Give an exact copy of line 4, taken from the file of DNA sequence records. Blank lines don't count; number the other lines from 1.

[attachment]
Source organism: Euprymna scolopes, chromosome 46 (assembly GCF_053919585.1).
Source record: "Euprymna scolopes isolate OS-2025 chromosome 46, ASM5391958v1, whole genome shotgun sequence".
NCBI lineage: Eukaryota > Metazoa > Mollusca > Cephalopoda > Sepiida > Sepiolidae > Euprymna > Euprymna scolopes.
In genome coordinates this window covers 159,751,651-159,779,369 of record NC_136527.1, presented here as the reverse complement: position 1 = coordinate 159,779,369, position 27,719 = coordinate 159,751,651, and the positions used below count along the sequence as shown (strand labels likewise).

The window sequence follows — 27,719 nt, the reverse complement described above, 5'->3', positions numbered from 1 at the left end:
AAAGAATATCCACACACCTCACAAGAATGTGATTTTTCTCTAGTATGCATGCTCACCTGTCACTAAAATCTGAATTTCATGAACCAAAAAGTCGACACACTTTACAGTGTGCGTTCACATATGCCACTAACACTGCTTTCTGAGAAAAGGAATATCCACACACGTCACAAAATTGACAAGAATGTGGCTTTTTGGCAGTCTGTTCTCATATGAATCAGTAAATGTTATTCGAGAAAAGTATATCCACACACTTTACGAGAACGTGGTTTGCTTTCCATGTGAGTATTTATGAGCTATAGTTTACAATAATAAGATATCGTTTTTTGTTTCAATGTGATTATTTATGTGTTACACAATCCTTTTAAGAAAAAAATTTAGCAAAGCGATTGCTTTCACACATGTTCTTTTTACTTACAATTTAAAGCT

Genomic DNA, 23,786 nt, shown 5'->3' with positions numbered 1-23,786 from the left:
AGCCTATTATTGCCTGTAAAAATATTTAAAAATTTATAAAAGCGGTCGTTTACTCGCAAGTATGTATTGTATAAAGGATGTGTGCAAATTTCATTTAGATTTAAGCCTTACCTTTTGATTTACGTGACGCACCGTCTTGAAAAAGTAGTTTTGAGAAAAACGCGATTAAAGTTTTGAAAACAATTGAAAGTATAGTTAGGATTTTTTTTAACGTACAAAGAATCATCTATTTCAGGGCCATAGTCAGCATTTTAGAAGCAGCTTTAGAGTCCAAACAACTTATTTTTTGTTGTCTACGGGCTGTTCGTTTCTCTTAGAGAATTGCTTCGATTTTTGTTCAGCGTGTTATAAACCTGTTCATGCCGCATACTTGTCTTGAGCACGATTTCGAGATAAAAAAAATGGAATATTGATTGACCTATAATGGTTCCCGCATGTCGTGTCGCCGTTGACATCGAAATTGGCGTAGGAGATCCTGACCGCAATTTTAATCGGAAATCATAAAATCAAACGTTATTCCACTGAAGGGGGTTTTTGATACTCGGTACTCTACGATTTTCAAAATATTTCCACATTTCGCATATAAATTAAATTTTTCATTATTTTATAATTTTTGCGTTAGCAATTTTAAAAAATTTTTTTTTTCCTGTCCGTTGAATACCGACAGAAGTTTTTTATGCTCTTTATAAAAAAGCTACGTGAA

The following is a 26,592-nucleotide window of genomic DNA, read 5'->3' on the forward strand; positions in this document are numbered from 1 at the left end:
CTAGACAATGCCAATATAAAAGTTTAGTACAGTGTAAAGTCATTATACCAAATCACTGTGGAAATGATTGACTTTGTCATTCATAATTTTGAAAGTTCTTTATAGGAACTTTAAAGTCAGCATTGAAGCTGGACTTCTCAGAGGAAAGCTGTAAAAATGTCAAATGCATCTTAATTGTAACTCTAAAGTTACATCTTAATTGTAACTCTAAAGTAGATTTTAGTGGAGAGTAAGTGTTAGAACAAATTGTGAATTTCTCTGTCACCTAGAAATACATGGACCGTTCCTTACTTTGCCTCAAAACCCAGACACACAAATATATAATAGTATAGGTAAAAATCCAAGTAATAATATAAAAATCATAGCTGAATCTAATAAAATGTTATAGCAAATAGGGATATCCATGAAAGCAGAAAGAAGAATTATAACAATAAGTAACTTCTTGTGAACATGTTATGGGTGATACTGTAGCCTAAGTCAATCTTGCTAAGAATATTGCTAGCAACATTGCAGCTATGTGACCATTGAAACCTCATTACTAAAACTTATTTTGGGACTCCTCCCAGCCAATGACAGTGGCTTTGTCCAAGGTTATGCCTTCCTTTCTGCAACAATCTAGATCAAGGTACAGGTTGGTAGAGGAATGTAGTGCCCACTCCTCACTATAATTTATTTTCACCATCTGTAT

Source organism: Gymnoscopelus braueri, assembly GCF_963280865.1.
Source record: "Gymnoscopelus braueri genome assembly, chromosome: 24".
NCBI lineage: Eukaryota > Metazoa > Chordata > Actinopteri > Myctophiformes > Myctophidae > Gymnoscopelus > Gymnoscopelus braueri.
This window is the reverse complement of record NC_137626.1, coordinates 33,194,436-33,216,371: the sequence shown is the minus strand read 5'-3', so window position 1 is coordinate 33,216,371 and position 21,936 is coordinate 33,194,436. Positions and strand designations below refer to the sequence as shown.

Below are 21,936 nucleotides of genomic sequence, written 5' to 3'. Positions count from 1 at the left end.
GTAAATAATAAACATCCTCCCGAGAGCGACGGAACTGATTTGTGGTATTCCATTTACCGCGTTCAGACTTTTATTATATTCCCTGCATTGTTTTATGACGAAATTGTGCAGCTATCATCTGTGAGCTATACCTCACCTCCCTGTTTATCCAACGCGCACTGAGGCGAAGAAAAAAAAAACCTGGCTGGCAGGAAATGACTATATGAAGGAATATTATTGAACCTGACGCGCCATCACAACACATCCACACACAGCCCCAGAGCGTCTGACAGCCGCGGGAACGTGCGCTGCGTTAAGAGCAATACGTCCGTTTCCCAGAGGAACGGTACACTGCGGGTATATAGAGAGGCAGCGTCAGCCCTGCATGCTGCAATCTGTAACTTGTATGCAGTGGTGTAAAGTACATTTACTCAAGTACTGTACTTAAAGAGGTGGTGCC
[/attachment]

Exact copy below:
In genome coordinates this window covers 159,751,651-159,779,369 of record NC_136527.1, presented here as the reverse complement: position 1 = coordinate 159,779,369, position 27,719 = coordinate 159,751,651, and the positions used below count along the sequence as shown (strand labels likewise).